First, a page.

PHP Clustering using Apache httpd mod_proxy
For peoples who are new to these terms of scaling, here is the quick info:
1. Vertical Scaling – Also called as scale up, it means to add the hardware resources to the single node of the server stack. For e.g. adding up more memory or cpu to existing hardware, increasing disk space, increasing the number of processes etc.
2. Horizontal Scaling – Also called as scale out, it means to increase the number of nodes in the existing deployment. For e.g. adding more application servers or db servers in the existing stack, creating server clusters etc
Today in this post, I will try to explain about applying horizontal scaling on LAMP server i.e. setting up PHP clusters for improving performance and load handling capability of PHP applications.
Overview of a PHP Cluster
Generally, a PHP cluster is composed of multiple webservers running PHP individually which then is load-balanced either by a hardware or a software based load balancer. Common examples of hardware load balancer could be F5 BigIP, Nortel’s (Alteon), AceDirector AD3 etc and software load balancer are Apache httpd server, Nginx etc.
The request coming from client will be first captured by load balancer and the load balancer will forward the request to available server node based on some algorithm like round robin, biased, random etc.
In this post, I will be using Apache httpd as the software load balancer to distribute load on different PHP nodes.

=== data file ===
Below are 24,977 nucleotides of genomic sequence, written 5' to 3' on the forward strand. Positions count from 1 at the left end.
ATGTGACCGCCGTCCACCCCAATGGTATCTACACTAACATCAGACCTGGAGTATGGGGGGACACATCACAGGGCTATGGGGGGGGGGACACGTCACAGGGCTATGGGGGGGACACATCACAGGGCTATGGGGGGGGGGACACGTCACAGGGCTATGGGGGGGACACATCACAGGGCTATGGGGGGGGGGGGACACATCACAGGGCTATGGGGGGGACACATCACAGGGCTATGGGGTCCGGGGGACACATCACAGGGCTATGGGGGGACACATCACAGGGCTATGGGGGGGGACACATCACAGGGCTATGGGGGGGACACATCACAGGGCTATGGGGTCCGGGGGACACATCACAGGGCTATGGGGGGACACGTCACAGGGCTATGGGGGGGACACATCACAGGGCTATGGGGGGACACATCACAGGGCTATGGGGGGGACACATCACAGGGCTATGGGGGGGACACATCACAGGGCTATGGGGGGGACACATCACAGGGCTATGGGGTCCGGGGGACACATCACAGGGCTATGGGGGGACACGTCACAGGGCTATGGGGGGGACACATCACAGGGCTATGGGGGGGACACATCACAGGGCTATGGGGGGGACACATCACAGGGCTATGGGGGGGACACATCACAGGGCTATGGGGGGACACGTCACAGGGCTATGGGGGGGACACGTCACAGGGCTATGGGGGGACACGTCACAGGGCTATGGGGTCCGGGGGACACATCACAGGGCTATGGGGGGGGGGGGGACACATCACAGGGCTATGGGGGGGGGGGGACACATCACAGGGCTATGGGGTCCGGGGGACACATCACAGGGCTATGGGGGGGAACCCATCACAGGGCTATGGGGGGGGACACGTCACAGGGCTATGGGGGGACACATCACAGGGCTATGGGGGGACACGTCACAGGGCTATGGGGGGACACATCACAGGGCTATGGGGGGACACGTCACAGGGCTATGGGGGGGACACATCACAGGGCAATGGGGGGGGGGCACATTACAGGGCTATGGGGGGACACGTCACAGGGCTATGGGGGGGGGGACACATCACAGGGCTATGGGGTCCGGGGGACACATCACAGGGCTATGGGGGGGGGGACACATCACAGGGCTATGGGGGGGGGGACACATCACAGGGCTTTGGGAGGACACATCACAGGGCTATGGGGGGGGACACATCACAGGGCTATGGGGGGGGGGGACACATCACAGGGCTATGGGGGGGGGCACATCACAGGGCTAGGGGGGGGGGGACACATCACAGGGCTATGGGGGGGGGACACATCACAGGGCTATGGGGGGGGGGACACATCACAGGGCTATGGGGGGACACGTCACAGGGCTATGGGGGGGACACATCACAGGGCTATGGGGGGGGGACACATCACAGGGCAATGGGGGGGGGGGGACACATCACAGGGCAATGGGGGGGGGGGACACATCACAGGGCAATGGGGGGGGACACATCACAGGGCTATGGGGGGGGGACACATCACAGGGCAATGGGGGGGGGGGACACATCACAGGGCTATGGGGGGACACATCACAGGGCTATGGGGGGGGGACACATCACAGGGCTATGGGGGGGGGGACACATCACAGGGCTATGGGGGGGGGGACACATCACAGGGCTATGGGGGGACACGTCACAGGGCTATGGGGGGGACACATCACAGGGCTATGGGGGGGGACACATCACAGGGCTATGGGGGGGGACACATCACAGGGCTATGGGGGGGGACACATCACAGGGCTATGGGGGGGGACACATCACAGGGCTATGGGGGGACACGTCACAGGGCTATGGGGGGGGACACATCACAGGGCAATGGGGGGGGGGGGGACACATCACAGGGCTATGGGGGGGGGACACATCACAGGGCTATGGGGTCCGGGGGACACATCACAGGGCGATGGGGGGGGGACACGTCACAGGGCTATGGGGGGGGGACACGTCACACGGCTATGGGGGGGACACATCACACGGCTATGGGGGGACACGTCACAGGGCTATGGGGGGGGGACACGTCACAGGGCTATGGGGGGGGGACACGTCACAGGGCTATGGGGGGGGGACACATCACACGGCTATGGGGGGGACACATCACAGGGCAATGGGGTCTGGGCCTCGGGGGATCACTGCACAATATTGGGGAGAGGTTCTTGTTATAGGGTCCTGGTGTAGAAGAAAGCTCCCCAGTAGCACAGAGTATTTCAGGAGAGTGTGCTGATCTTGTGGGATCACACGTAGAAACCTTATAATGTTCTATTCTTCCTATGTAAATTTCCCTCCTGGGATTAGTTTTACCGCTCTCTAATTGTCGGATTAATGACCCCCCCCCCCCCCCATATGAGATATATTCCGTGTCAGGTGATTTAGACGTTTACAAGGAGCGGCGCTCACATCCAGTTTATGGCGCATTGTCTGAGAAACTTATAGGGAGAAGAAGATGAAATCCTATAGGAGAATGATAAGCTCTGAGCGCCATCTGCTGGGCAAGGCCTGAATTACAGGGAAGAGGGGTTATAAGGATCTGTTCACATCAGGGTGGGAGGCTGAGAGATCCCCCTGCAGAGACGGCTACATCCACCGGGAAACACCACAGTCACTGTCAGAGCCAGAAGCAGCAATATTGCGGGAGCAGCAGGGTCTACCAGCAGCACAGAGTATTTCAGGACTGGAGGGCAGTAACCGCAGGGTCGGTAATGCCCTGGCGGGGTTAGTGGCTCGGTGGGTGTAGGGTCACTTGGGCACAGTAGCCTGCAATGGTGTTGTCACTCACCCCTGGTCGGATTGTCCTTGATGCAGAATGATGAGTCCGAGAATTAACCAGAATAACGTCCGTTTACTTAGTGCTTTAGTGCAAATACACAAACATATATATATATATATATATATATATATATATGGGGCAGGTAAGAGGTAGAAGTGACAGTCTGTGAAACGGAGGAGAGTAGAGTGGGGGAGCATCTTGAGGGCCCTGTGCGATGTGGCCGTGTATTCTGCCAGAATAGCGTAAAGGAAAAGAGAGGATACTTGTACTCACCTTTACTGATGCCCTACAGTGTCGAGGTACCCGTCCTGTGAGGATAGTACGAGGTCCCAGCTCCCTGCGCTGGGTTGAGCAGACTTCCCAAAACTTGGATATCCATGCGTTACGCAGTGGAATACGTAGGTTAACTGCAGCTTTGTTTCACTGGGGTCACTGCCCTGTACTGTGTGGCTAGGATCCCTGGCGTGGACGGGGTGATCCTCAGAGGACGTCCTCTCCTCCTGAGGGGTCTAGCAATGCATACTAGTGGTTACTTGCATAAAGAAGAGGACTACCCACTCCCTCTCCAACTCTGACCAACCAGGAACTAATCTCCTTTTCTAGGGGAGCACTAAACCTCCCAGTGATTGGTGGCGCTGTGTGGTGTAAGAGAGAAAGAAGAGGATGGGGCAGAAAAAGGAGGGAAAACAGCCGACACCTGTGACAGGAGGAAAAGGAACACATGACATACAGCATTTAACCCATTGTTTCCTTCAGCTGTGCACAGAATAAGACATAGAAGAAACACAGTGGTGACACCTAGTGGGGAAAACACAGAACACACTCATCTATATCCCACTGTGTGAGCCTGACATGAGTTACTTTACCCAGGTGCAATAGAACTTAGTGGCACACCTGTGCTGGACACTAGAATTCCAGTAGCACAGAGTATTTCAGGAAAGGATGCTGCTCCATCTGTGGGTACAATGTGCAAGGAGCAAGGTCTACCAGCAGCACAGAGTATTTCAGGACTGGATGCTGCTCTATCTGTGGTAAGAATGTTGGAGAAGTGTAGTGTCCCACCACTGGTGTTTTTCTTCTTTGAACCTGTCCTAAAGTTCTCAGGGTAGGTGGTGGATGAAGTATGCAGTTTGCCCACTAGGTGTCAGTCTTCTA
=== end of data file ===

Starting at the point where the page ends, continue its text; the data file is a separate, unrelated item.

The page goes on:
Requirements for PHP Cluster
To set a PHP cluster, following are required:
1. Three Linux servers – One server as a load balancer and other two as the PHP application nodes. They can run any Linux OS. We would be using CentOS 5.3 64bits edition in these three environments. We will refer to load balancer node as LB and the application nodes as a1 and a2 respectively from now.
2. Apache httpd v2.2 with mod_rewrite, mod_proxy – Apache httpd should be installed on all the three servers with the support of mod_rewrite, mod_proxy, mod_proxy_http modules.
3. PHP – PHP should be installed on the two Linux servers acting as application nodes (A1 and A2). You can refer my earlier post – The Perfect LAMP Stack to setup the application nodes. We will use PHP only for testing our cluster setup.
Theory of Operation
The setup will make load balancer (LB) to act as the reverse proxy in front of the application nodes (A1 and A2). When a client will send the request to our server, the LB will pass it to the application nodes based on a predefined method as set by us in the Apache httpd configuration.
Setting up PHP Cluster
After installing the above mentioned applications, to setup the PHP clusters, now we only require to create Apache httpd configuration on LB server to make it act like a reverse proxy.
Open httpd-vhosts.conf and add the following configurations inside the VirtualHost block
1. ServerName will have your url or ip for the load balancer (LB) server
2. DocumentRoot will be your path to publicly available documents.
3. ProxyRequests off will prevent your load balancer to act as forward proxy server.
Note: When you compile mod_proxy with Apache httpd, it can allow you to use the server to act either as a forward proxy or reverse proxy server. The above setting is just used for prevention.
4. <Proxy> directive will allow you to enforce rules upon the proxied content. Here you can set what constraint you want to apply on the proxied content for e.g. you can only allow few ip range to access the load balancer. In our case we are going to allow from all as it is the load balancer in front of public.
<Proxy *> Order deny,allow Allow from all </Proxy>